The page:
Thursday, April 06, 2006

Rule #3

No One Cares If You Sound Like An Idiot When A Prof. Calls On You

As is the custom with Law School, the students are expected to prepare and brief cases before class, and then the Prof. will test the student's knowledge on the case. I believe that this is called The Socratic Method, but the basic purpose is for students to learn how to read and analyze cases. A secondary purpose is that the knowledge sticks with you longer than if it was rote lecture. Don't believe me, go back and look at the first case you read this semester, once you see the name you will remember the basic facts, rationale, holding, and most importantly, the one or two concepts that case was designed to illustrate. You may not completely understand it, but that is a different animal all together.

So this brings us to the thrust of the rule. For whatever reason, be it lack of understanding, lack of preparation, glossophobia, or underwear that's too tight, there will be a time when the Prof. calls on you and you struggle to get through a case. The awkward pauses will slowly build as you frantically try to teach yourself speed reading in 10 seconds. At this point there are two options. The first is to say "I don't know." This is for pussies. If you do not know how BS yet, this is the time to learn. Plus, Profs. are a vindictive bunch, and not only will this piss them off, there is a chance that the Prof will call on you in each of the next three or four classes.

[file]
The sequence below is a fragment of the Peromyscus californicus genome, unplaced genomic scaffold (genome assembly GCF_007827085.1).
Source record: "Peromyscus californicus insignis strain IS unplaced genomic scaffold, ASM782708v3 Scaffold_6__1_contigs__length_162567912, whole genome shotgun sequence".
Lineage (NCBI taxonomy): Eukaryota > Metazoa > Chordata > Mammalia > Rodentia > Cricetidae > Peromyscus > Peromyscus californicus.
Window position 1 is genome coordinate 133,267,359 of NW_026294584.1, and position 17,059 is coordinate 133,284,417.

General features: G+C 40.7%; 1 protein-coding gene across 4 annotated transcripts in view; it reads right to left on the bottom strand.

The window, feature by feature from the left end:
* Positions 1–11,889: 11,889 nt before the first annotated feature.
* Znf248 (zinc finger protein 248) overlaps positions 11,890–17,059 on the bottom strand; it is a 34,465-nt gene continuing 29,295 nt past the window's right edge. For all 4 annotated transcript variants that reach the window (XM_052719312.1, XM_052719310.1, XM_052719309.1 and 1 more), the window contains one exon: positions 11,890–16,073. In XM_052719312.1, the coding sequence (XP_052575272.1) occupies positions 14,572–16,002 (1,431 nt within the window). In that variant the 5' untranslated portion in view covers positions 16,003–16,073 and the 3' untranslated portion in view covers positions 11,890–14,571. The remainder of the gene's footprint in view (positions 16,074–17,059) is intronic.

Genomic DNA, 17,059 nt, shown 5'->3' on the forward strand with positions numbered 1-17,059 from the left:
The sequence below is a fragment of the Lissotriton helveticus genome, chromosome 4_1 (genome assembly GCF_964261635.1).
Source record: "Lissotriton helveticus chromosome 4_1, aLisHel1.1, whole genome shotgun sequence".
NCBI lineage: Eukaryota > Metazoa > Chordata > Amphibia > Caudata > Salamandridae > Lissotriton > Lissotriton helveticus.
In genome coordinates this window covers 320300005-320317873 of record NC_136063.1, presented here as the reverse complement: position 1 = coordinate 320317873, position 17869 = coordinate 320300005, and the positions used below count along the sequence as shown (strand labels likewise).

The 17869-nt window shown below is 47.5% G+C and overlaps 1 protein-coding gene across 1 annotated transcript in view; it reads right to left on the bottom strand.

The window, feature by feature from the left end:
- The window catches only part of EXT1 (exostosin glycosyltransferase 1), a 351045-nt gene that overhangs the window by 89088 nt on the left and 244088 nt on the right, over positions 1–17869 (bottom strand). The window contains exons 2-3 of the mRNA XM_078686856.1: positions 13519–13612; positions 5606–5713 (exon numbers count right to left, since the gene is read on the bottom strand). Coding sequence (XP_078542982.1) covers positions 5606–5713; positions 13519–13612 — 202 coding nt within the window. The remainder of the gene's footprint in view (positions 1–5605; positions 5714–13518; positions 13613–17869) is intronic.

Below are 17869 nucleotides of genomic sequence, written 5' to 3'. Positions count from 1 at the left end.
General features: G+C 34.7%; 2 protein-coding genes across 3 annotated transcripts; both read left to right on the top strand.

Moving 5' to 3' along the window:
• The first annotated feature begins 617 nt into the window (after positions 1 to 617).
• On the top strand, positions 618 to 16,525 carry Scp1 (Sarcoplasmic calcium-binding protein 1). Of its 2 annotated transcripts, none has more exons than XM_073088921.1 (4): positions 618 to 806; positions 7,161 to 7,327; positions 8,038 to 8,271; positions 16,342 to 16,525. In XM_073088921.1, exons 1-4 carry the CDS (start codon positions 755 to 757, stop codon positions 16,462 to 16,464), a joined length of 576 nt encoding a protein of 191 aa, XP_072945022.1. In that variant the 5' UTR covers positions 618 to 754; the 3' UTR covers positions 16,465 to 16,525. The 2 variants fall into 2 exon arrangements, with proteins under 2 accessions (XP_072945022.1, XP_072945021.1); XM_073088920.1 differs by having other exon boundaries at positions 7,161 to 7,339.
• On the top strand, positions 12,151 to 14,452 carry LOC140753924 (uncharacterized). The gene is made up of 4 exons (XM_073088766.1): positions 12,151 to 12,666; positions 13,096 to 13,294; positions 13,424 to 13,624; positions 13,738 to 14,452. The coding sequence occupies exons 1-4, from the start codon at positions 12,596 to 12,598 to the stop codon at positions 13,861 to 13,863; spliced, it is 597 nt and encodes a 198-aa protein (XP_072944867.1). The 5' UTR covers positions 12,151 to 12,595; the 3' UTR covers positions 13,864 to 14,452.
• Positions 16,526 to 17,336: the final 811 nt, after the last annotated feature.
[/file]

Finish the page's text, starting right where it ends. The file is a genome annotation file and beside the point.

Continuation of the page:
So it is better to take the low road and make something up that sounds reasonably intelligent, or if that fails, just say something. I recall a class where I was called on to explain a case on the Statute of Frauds. When the Prof. asked me if I thought the decision was fair, I replied, "Well, that's the law." Surely that response falls about 120 IQ points short of genius, but at least it was something. The second time that Prof. called on me, it was for a stupid note case that I had only skimmed the night before. I sucked it up, and answered his questions, often wrongly, to the best of my ability and limited knowledge. But I got through it, and am a better person for it.

The fact of the matter is that your classmates don't care if you sound like a mental midget during one of these sessions. They know that it could of just as easily been them. So while they may snicker when you say that lost profits are a restitution measure of damages, it will all be forgotten when the Prof. moves onto his next victim.

And as is the case with all rules of law, there is an exception. The above only applies to when the Prof. cold calls on you. If you raise your hand and consistently say retarded things, your classmates will remember, to the point that as soon as you raise your hand, everyone will start to laugh and the Prof. will roll his eyes. The key word there is consistently, so if you normally have cognizant things to say, no one will mind your brain-fart every now and then.

So when the Prof. calls on you and you are ill-prepared, take a deep breath, silently quote some Shakespeare ("Once more unto the breach, dear friends, once more"), and start talking like no one is listening, because no one will care if you something stupid. Eventually, the Prof. will correct you.


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